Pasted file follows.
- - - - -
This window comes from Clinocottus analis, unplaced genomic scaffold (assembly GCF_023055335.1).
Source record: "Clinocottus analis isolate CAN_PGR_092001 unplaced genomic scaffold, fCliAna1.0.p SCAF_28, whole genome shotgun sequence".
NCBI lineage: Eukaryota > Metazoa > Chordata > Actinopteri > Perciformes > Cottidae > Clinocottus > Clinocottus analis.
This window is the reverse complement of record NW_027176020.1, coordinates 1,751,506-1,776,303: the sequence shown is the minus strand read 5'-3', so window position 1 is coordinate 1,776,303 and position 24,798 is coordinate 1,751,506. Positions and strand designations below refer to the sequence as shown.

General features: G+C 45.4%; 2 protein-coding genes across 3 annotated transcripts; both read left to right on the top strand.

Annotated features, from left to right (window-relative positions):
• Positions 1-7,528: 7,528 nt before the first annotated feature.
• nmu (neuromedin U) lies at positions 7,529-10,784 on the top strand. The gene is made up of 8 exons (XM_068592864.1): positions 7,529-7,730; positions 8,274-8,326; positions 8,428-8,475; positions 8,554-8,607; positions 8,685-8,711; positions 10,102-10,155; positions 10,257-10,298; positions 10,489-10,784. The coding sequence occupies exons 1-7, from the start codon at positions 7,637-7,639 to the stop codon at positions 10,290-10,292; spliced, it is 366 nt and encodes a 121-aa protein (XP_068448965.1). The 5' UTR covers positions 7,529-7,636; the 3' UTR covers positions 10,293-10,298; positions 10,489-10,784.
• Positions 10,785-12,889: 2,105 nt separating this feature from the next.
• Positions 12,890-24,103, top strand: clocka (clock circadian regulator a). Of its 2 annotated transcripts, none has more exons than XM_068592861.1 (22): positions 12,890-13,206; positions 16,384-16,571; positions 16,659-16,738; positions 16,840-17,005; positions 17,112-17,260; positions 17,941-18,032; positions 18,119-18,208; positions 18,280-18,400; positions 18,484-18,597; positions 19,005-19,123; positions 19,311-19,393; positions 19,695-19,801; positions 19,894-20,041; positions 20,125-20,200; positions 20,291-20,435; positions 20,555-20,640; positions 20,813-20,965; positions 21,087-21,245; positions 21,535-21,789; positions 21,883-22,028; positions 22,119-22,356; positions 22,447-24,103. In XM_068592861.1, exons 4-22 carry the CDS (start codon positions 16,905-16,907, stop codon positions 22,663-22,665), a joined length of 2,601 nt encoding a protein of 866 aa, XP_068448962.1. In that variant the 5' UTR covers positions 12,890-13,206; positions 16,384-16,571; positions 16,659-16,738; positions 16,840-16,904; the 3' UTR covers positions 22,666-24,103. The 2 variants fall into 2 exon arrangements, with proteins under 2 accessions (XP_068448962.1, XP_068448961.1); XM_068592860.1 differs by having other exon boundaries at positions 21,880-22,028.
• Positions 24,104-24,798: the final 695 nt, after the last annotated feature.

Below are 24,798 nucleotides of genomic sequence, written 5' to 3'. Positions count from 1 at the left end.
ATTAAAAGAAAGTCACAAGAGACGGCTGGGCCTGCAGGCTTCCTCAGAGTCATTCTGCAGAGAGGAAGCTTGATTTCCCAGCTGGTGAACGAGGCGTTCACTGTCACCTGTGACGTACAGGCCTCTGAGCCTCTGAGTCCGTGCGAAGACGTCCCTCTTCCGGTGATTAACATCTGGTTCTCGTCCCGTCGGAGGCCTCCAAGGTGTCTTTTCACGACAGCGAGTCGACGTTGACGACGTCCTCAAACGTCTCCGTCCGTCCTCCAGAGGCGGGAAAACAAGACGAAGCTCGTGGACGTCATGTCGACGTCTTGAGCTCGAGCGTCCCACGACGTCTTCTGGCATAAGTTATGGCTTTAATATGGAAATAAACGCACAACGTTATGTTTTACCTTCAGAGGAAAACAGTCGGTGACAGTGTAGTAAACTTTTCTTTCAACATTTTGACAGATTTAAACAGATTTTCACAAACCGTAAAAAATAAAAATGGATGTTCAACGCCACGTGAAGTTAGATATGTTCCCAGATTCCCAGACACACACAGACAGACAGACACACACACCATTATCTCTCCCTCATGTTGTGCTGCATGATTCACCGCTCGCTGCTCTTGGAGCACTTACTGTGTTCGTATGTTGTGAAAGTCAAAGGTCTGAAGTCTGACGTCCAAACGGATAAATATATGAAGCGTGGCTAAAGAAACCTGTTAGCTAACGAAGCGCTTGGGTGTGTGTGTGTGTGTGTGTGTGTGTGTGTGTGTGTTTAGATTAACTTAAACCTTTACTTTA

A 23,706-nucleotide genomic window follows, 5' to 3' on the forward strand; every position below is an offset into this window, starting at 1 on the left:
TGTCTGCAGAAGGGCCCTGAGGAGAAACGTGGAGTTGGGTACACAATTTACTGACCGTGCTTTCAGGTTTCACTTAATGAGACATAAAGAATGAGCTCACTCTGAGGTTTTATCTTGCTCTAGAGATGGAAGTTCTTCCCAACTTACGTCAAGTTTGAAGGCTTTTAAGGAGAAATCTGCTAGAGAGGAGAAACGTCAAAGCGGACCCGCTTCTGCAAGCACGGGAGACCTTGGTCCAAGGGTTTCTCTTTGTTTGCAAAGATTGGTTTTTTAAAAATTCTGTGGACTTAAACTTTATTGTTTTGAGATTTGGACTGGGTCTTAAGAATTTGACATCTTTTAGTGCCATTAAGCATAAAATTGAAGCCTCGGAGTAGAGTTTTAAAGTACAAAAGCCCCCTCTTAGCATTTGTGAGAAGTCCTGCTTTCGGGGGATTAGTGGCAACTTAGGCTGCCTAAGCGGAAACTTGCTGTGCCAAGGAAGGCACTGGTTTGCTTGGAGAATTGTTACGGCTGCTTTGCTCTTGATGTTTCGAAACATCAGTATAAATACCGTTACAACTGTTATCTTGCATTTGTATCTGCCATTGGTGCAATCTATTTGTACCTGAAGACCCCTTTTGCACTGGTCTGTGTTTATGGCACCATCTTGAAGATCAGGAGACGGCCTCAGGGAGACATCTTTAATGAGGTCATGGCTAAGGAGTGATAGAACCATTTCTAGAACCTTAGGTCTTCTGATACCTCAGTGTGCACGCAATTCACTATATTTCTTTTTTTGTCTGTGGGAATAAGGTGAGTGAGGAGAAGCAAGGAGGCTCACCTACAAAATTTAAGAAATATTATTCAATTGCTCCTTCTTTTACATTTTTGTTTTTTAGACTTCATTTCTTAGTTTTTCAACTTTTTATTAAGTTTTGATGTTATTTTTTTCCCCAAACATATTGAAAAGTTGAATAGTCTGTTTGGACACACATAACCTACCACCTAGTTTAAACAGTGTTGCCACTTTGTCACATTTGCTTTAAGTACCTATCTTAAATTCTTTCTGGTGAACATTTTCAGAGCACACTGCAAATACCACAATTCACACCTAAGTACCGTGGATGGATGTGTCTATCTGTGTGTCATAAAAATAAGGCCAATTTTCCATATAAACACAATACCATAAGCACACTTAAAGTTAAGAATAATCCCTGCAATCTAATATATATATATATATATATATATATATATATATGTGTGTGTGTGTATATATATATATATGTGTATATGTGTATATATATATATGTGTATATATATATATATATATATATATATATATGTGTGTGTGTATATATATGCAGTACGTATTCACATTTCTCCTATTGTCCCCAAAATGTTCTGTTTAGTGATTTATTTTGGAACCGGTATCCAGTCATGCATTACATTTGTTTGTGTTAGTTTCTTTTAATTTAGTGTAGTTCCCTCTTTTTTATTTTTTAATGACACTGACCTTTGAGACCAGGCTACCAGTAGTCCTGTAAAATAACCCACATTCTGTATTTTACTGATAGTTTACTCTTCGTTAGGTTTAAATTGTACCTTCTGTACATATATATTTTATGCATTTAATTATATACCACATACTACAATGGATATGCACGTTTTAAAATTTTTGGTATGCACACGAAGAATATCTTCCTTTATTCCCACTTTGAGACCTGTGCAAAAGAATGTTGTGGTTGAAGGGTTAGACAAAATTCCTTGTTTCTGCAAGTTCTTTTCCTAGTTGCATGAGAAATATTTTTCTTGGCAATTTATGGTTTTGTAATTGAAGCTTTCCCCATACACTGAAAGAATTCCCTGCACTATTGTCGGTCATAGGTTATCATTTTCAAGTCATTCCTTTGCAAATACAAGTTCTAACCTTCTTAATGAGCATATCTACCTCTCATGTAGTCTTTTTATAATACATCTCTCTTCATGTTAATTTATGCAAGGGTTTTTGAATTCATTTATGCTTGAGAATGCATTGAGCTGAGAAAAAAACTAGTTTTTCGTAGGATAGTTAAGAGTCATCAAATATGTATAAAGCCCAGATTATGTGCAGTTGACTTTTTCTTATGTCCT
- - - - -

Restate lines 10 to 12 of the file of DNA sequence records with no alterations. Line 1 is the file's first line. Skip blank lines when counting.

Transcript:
• Positions 12,890-24,103, top strand: clocka (clock circadian regulator a). Of its 2 annotated transcripts, none has more exons than XM_068592861.1 (22): positions 12,890-13,206; positions 16,384-16,571; positions 16,659-16,738; positions 16,840-17,005; positions 17,112-17,260; positions 17,941-18,032; positions 18,119-18,208; positions 18,280-18,400; positions 18,484-18,597; positions 19,005-19,123; positions 19,311-19,393; positions 19,695-19,801; positions 19,894-20,041; positions 20,125-20,200; positions 20,291-20,435; positions 20,555-20,640; positions 20,813-20,965; positions 21,087-21,245; positions 21,535-21,789; positions 21,883-22,028; positions 22,119-22,356; positions 22,447-24,103. In XM_068592861.1, exons 4-22 carry the CDS (start codon positions 16,905-16,907, stop codon positions 22,663-22,665), a joined length of 2,601 nt encoding a protein of 866 aa, XP_068448962.1. In that variant the 5' UTR covers positions 12,890-13,206; positions 16,384-16,571; positions 16,659-16,738; positions 16,840-16,904; the 3' UTR covers positions 22,666-24,103. The 2 variants fall into 2 exon arrangements, with proteins under 2 accessions (XP_068448962.1, XP_068448961.1); XM_068592860.1 differs by having other exon boundaries at positions 21,880-22,028.
• Positions 24,104-24,798: the final 695 nt, after the last annotated feature.

Below are 24,798 nucleotides of genomic sequence, written 5' to 3'. Positions count from 1 at the left end.